Professor Jay Banner ( – Fred M. Bullard Professorship in Geological Sciences; Distinguished Teaching Professor; Clean Lab PI and TIMS Lab Co-PI


Banner’s research and teaching interests center on Earth surface processes with the goal of understanding the interactions that occur between the atmosphere-land-ocean systems, and how these interactions are preserved in the geologic record. Avenues of investigation include the origin and evolution of carbonate rocks, groundwater, surface water, and the oceans. These subjects are explored using a range of approaches that include field studies, petrography, isotope and trace element geochemistry, geochronology, and modeling. Examples of research projects using these approaches are studies of cave deposits as records of the links between climate change and hydrology, studies of carbonate rocks as records of the chemistry of ancient oceans, and studies of modern aquifers in urbanizing environments.

Professor John Lassiter
( – Leonidas T. Barrow Centennial Chair in Mineral Resources; Peter T. Flawn Centennial Chair in Geology; Clean Lab PI and TIMS Lab Co-PI


Dr. Lassiter’s research focus is on the application of isotope and trace element geochemistry to fundamental problems of the Earth’s origin and evolution, including but not limited to: Structure and chemical evolution of the mantle and crust; Origin of mantle plumes and nature of plume/lithosphere interaction; Generation and segregation of magma; Origin and chemical evolution of continental lithosphere; Chemical fluxes in constructive and destructive tectonic environments. Current areas of interest include the role of crust and lithospheric mantle recycling in the generation of mantle chemical heterogeneity, the origin and distribution of water and other volatile elements in the Earth’s interior, and the thermal and chemical evolution of the Earth’s core and core/mantle boundary.


Dr. Aaron Satkoski ( – TIMS Lab Manager

As lab manager Aaron maintains a functioning clean lab and thermal ionization mass spectrometer.  He works with faculty, researchers and students to help them process samples through the lab and obtain publishable data.

His research focuses on the developing new analytical techniques using the TIMS and MC-ICP-MS.  As well, he also works to unravel the history of the early Earth by examining the initiation of plate tectonics; crust formation and evolution; isotopic evolution of seawater as it relates to redox and crustal weathering through time.



Dr. Staci Loewy ( – MC-ICP-MS Lab Manager

As laboratory manager, Staci maintains the MC-ICP-MS lab and clean labs. Aaron and I work with UT faculty, students, and visitors to acquire publishable data to achieve their research needs. We develop new analytical techniques as needed, train users to conduct their own research, and complete analyses for contract work.

Staci’s new research focuses on developing analytical methods using multiple high sensitivity Daly detectors in the Nu Plasma 3D multi-collector ICP mass spectrometer and on adapting U-Th dating techniques, commonly used in carbonate rocks, to date ostrich egg shells found in archeological sites. Staci’s on-going research focuses on crustal evolution and supercontinent reconstruction. Staci’s interests are not linked to a particular isotope system or period of geologic time. She seeks collaborations where I may employ my isotope expertise to address an interesting problem and then employ whichever methods are necessary to answer the questions.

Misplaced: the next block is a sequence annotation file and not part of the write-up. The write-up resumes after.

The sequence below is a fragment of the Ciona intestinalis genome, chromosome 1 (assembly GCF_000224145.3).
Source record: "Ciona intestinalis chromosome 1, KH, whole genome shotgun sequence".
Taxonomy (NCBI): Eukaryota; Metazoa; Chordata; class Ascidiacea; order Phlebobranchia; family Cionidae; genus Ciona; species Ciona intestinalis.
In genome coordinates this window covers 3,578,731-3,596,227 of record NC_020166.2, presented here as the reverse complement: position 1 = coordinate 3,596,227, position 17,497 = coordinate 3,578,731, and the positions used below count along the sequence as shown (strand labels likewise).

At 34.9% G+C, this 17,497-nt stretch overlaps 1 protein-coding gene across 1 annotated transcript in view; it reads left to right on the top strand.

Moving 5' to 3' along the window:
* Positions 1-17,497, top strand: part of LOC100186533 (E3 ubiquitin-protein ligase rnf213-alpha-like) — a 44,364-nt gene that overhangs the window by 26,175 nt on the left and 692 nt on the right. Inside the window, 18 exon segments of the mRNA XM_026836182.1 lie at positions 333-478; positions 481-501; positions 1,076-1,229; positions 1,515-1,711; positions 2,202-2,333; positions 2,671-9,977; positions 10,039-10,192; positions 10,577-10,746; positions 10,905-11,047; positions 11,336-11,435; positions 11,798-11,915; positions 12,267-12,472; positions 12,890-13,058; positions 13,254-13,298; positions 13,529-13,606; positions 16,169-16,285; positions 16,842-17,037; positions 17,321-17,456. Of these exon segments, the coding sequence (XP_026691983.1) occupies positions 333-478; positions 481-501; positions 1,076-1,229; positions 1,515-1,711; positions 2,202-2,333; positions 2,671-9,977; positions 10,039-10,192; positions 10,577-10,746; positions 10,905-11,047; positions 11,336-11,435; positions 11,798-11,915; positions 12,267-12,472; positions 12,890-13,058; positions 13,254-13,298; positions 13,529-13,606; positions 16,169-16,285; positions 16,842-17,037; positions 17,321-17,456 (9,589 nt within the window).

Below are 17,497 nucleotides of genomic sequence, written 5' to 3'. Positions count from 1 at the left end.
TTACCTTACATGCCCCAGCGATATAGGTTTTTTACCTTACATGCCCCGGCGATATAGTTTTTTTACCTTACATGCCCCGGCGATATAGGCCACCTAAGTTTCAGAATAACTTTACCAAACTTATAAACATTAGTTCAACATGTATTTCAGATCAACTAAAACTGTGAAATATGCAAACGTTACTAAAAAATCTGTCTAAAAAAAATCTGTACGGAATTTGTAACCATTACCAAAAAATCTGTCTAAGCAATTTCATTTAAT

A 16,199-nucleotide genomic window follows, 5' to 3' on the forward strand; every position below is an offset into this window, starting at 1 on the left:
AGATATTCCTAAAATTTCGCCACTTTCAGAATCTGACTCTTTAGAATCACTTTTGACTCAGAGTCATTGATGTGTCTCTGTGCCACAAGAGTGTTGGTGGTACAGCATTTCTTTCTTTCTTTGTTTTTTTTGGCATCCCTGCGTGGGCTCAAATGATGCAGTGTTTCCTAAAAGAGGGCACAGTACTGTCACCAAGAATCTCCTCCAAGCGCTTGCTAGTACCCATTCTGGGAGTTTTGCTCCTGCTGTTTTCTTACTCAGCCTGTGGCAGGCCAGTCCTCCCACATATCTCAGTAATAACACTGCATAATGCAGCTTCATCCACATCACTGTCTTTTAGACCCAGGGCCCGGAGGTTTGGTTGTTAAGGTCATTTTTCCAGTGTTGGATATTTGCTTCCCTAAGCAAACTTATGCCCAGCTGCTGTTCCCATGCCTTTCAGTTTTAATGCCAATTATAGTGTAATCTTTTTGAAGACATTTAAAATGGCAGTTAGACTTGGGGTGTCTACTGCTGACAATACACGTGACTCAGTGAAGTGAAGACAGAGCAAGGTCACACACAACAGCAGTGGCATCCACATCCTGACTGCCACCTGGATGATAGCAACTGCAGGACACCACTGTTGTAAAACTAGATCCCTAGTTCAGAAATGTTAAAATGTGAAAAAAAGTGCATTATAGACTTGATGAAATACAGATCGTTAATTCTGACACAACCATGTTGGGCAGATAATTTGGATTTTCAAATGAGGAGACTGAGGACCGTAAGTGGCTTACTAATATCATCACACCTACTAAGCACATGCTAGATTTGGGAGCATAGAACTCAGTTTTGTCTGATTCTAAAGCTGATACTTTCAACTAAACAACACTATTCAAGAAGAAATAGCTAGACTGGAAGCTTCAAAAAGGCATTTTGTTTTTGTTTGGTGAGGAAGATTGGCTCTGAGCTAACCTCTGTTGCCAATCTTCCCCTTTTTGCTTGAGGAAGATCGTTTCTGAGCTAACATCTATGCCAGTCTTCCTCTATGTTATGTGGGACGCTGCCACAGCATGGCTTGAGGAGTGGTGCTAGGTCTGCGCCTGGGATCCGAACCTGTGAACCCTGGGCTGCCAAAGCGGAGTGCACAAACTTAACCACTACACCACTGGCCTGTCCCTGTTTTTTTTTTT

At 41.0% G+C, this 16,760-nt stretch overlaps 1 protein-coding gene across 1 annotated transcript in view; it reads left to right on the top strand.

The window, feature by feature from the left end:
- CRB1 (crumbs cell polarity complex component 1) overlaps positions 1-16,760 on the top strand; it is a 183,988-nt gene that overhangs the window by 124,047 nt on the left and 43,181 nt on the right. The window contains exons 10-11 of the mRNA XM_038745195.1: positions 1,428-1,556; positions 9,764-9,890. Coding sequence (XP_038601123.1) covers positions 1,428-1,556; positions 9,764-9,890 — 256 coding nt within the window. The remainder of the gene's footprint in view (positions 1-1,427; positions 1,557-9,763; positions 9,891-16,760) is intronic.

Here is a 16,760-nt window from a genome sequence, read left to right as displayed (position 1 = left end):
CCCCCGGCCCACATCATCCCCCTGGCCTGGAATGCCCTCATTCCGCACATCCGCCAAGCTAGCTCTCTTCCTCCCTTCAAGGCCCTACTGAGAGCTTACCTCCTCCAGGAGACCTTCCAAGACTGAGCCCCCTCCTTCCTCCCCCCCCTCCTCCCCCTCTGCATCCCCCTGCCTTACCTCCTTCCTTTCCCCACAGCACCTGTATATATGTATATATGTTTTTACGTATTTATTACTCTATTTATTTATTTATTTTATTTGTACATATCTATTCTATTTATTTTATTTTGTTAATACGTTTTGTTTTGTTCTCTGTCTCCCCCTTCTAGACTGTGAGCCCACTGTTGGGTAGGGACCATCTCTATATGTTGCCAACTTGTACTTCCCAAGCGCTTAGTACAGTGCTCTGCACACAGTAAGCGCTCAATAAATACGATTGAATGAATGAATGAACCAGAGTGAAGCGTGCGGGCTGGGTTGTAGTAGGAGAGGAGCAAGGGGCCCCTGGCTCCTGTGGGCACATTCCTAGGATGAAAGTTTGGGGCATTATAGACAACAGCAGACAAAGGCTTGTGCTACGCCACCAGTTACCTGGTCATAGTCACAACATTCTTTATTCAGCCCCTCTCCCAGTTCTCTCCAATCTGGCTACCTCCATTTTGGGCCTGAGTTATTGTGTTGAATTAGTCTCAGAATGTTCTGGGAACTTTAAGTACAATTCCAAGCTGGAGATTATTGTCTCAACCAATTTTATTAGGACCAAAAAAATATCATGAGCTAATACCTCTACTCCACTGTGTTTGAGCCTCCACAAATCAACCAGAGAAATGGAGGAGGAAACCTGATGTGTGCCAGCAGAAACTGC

Daniel Villanueva – PhD Student –

Daniel’s interested in understanding the offset in isotopic compositions between MORB (more radiogenic) and abyssal peridotites (less radiogenic), especially observed in the Os and Hf systems. If MORB are partial melts from the residual abyssal peridotites, this unexpected isotopic difference may be due to a radiogenic component in the source of MORB.  In addition, Os and Pb isotopic heterogeneity in peridotites has also been documented to scales as small as a hand sample, where interstitial sulfide grains are more radiogenic than included sulfides.  Through the Os and Pb isotopic study of single-grain sulfides in both MORB and abyssal peridotites, coupled with other isotopic systems in silicates of peridotites and MORB glass, he will be able to evaluate what the nature of the radiogenic component(s) is for both MORB and peridotites and if it is a common component for both rock types.

The results will be important to better understand both MORB petrogenesis and the composition of the upper mantle.



Evan Ramos – PhD Candidate –

Evan’s research focuses on fluid-rock interactions in the crust and its consequences for the geologic carbon cycle. A central objective of his PhD research is to refine our understanding of Li isotopes, from modern to geologic timescales, as a means to more effectively probe silicate weathering and other Earth surface processes. His research often combines field work, analytical geochemistry (O, C, Li isotopes of water and sediments), and numerical modeling to solve these problems.




George Segee-Wright – PhD Student –

George’s research focuses are the recycling of volatile elements from the lithosphere into the mantle and the distribution of volatiles in the mantle. He is currently working to determine the fate of halogens that are subducted past the volcanic front by measuring the halogen content of subduction-modified subcontinental mantle xenoliths. Additionally, he is interested in measuring the volatile content of ocean island basalts to better constrain the volatile content of various mantle reservoirs.